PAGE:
Thursday, April 30, 2020

Poetry and Math -- online audio -- 2020 census, etc

     Today (with poems in our pockets) we celebrate the final day of National Poetry Month and National Mathematics and Statistics Awareness Month and I offer to you two math-poetry links to browse and enjoy.
     This first link leads to an NPR Code Switch podcast that concerns the 2020 census -- "When Poets Decide Who Counts" -- and five poets-and-poems are presented in a discussion of the fairness/unfairness of the census-count.  (One of the poems, "American Arithmetic" by Natalie Diaz, has also appeared in this blog.)
     This next link leads to another podcast  -- this one entitled "What's math got to do with poetry?" and a creation of science writer Stephen Ornes, in his blog, Calculated (Thank you, Stephen, for inviting me to participate in your podcast and to read several poems.)

Monday, April 27, 2020

National Poem-in-your-Pocket Day -- April 30, 2020

     The following stanza by  award-winning children's author,  Beatrice Schenk de Regniers, (1914-2000), has led to an annual celebration in US schools of "Poem-in-your-Pocket" Day:

          Keep a poem in your pocket 
          and a picture in your head     
          and you'll never feel lonely
          at night when you're in bed.  

This year's Poem-in-your-Pocket Day will be celebrated on Thursday, April 30.  Here is a link to  "Counting and Math Rhymes" -- a website that offers a variety of choices for young people's pockets.  My own pocket -- and my mind, during these days of pandemic confusion -- will be holding lines from Carl Sandburg's "Arithmetic":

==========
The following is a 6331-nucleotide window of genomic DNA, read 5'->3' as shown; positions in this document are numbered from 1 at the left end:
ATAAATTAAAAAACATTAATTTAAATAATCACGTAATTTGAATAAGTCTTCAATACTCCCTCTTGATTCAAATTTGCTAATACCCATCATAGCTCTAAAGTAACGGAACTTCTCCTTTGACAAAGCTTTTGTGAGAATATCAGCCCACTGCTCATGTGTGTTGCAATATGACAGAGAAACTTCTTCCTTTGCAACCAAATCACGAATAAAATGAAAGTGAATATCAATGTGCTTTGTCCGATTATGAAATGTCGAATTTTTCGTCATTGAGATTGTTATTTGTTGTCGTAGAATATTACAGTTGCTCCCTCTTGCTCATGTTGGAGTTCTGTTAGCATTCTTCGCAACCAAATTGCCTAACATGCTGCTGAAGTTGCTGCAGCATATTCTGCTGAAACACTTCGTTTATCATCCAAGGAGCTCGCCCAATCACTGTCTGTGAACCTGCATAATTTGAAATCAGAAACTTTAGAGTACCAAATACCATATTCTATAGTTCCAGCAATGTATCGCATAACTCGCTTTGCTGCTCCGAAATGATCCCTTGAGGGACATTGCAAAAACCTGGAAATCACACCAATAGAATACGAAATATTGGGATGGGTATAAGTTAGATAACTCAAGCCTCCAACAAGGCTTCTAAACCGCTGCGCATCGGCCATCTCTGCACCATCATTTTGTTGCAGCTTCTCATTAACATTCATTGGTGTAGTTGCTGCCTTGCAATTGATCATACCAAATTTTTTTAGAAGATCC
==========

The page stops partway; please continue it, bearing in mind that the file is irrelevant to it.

Wednesday, April 22, 2020

Considering my Point of View

       Today, on Earth Day, I am listening to news of the COVID-19 pandemic and wondering how to interpret what I hear . ..  

"Do you see the center . . . " by William Elliott

Elliott's poem appears on my shelf in the math-poetry anthology,  Against Infinity, edited by Ernest Robson and Jet Wimp (Primary Press, 1979).

Monday, April 20, 2020

The Geometry of Love

     A journal that I love to browse is the Journal of Humanistic Mathematics -- and recent quarantining has been a bit like my youthful experience of being "snowed in" and thus having extra time for reading.  At the JHM site, I was drawn to this article by Robert Hass, "John Cheever's Story 'The Geometry of Love'."  Before reading Haas' analysis, I sought to read the original story -- available here (a pdf-file of its appearance in 1966 in The Saturday Evening Post).
      Short story writer John Cheever (1912-1982) and JHM author Robert Haas explore (with some humor) the question: how can Euclidean geometry help us find our ideal world of truth and happiness.  Read and enjoy!
     Since this is a math-poetry blog, I add a tiny rhyme of mine: